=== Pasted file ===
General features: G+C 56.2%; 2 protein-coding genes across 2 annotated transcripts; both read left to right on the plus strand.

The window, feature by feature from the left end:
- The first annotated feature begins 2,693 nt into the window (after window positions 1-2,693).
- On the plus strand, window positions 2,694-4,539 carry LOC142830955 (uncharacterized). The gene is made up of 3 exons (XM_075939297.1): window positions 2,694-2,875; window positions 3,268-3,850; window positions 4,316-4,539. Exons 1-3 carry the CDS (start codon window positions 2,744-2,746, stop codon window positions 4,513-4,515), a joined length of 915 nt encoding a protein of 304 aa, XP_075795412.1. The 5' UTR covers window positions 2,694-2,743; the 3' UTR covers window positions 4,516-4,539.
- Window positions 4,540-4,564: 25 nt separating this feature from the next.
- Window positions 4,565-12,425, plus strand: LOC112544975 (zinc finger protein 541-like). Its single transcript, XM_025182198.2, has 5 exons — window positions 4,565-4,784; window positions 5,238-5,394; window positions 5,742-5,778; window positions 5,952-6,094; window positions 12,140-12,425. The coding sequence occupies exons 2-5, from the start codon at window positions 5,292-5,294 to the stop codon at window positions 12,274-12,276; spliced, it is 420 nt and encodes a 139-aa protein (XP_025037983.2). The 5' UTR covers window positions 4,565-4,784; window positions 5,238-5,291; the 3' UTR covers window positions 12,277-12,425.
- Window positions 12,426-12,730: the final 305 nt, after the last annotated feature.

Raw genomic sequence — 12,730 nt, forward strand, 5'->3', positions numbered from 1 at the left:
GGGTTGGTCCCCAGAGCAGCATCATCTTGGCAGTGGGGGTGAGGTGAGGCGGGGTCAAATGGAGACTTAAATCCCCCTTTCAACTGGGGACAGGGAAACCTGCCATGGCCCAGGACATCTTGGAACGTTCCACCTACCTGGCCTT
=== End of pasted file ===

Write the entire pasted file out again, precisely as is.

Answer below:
General features: G+C 56.2%; 2 protein-coding genes across 2 annotated transcripts; both read left to right on the plus strand.

The window, feature by feature from the left end:
- The first annotated feature begins 2,693 nt into the window (after window positions 1-2,693).
- On the plus strand, window positions 2,694-4,539 carry LOC142830955 (uncharacterized). The gene is made up of 3 exons (XM_075939297.1): window positions 2,694-2,875; window positions 3,268-3,850; window positions 4,316-4,539. Exons 1-3 carry the CDS (start codon window positions 2,744-2,746, stop codon window positions 4,513-4,515), a joined length of 915 nt encoding a protein of 304 aa, XP_075795412.1. The 5' UTR covers window positions 2,694-2,743; the 3' UTR covers window positions 4,516-4,539.
- Window positions 4,540-4,564: 25 nt separating this feature from the next.
- Window positions 4,565-12,425, plus strand: LOC112544975 (zinc finger protein 541-like). Its single transcript, XM_025182198.2, has 5 exons — window positions 4,565-4,784; window positions 5,238-5,394; window positions 5,742-5,778; window positions 5,952-6,094; window positions 12,140-12,425. The coding sequence occupies exons 2-5, from the start codon at window positions 5,292-5,294 to the stop codon at window positions 12,274-12,276; spliced, it is 420 nt and encodes a 139-aa protein (XP_025037983.2). The 5' UTR covers window positions 4,565-4,784; window positions 5,238-5,291; the 3' UTR covers window positions 12,277-12,425.
- Window positions 12,426-12,730: the final 305 nt, after the last annotated feature.

Raw genomic sequence — 12,730 nt, forward strand, 5'->3', positions numbered from 1 at the left:
GGGTTGGTCCCCAGAGCAGCATCATCTTGGCAGTGGGGGTGAGGTGAGGCGGGGTCAAATGGAGACTTAAATCCCCCTTTCAACTGGGGACAGGGAAACCTGCCATGGCCCAGGACATCTTGGAACGTTCCACCTACCTGGCCTT